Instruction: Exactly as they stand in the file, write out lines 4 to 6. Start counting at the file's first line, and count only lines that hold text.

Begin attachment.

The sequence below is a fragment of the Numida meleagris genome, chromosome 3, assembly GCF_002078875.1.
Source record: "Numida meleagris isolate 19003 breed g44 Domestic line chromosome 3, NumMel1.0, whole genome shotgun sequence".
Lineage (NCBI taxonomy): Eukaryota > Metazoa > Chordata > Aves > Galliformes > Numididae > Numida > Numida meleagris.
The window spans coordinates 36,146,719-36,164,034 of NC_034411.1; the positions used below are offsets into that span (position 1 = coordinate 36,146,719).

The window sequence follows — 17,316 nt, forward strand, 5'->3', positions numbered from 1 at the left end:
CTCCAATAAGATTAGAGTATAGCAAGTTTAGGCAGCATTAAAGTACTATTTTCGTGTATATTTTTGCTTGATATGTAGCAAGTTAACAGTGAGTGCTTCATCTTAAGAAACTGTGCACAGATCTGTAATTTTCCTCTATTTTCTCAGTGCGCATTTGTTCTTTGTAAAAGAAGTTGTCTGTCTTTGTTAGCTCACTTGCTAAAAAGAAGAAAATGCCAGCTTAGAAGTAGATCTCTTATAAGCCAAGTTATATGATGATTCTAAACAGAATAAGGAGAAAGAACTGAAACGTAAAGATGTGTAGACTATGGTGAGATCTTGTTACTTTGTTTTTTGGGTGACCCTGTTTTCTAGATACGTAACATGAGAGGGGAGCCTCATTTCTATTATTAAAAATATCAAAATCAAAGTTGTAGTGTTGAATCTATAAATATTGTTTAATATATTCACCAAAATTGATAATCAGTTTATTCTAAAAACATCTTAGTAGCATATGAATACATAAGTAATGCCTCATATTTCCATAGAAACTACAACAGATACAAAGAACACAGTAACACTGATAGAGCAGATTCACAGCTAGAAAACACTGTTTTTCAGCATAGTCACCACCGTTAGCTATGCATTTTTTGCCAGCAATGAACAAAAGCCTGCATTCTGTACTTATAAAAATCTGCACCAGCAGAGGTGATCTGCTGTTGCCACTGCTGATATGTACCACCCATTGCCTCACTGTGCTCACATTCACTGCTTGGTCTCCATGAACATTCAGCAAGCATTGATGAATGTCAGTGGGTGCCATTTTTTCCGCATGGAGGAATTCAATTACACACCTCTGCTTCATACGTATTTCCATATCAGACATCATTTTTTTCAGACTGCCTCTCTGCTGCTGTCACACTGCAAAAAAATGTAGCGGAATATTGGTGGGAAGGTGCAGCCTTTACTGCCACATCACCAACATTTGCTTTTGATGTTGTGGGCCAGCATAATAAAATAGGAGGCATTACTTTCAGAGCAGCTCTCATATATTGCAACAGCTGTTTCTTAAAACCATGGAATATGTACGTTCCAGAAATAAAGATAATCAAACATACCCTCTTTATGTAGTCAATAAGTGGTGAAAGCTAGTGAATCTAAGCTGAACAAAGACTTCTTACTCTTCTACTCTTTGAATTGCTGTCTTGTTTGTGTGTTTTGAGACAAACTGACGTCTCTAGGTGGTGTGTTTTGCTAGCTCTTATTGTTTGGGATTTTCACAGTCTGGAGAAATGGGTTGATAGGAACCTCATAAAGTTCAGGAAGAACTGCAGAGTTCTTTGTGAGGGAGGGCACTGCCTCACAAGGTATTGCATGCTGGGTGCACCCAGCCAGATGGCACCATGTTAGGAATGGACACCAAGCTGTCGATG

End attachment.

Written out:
The window spans coordinates 36,146,719-36,164,034 of NC_034411.1; the positions used below are offsets into that span (position 1 = coordinate 36,146,719).

The window sequence follows — 17,316 nt, forward strand, 5'->3', positions numbered from 1 at the left end:
CTCCAATAAGATTAGAGTATAGCAAGTTTAGGCAGCATTAAAGTACTATTTTCGTGTATATTTTTGCTTGATATGTAGCAAGTTAACAGTGAGTGCTTCATCTTAAGAAACTGTGCACAGATCTGTAATTTTCCTCTATTTTCTCAGTGCGCATTTGTTCTTTGTAAAAGAAGTTGTCTGTCTTTGTTAGCTCACTTGCTAAAAAGAAGAAAATGCCAGCTTAGAAGTAGATCTCTTATAAGCCAAGTTATATGATGATTCTAAACAGAATAAGGAGAAAGAACTGAAACGTAAAGATGTGTAGACTATGGTGAGATCTTGTTACTTTGTTTTTTGGGTGACCCTGTTTTCTAGATACGTAACATGAGAGGGGAGCCTCATTTCTATTATTAAAAATATCAAAATCAAAGTTGTAGTGTTGAATCTATAAATATTGTTTAATATATTCACCAAAATTGATAATCAGTTTATTCTAAAAACATCTTAGTAGCATATGAATACATAAGTAATGCCTCATATTTCCATAGAAACTACAACAGATACAAAGAACACAGTAACACTGATAGAGCAGATTCACAGCTAGAAAACACTGTTTTTCAGCATAGTCACCACCGTTAGCTATGCATTTTTTGCCAGCAATGAACAAAAGCCTGCATTCTGTACTTATAAAAATCTGCACCAGCAGAGGTGATCTGCTGTTGCCACTGCTGATATGTACCACCCATTGCCTCACTGTGCTCACATTCACTGCTTGGTCTCCATGAACATTCAGCAAGCATTGATGAATGTCAGTGGGTGCCATTTTTTCCGCATGGAGGAATTCAATTACACACCTCTGCTTCATACGTATTTCCATATCAGACATCATTTTTTTCAGACTGCCTCTCTGCTGCTGTCACACTGCAAAAAAATGTAGCGGAATATTGGTGGGAAGGTGCAGCCTTTACTGCCACATCACCAACATTTGCTTTTGATGTTGTGGGCCAGCATAATAAAATAGGAGGCATTACTTTCAGAGCAGCTCTCATATATTGCAACAGCTGTTTCTTAAAACCATGGAATATGTACGTTCCAGAAATAAAGATAATCAAACATACCCTCTTTATGTAGTCAATAAGTGGTGAAAGCTAGTGAATCTAAGCTGAACAAAGACTTCTTACTCTTCTACTCTTTGAATTGCTGTCTTGTTTGTGTGTTTTGAGACAAACTGACGTCTCTAGGTGGTGTGTTTTGCTAGCTCTTATTGTTTGGGATTTTCACAGTCTGGAGAAATGGGTTGATAGGAACCTCATAAAGTTCAGGAAGAACTGCAGAGTTCTTTGTGAGGGAGGGCACTGCCTCACAAGGTATTGCATGCTGGGTGCACCCAGCCAGATGGCACCATGTTAGGAATGGACACCAAGCTGTCGATG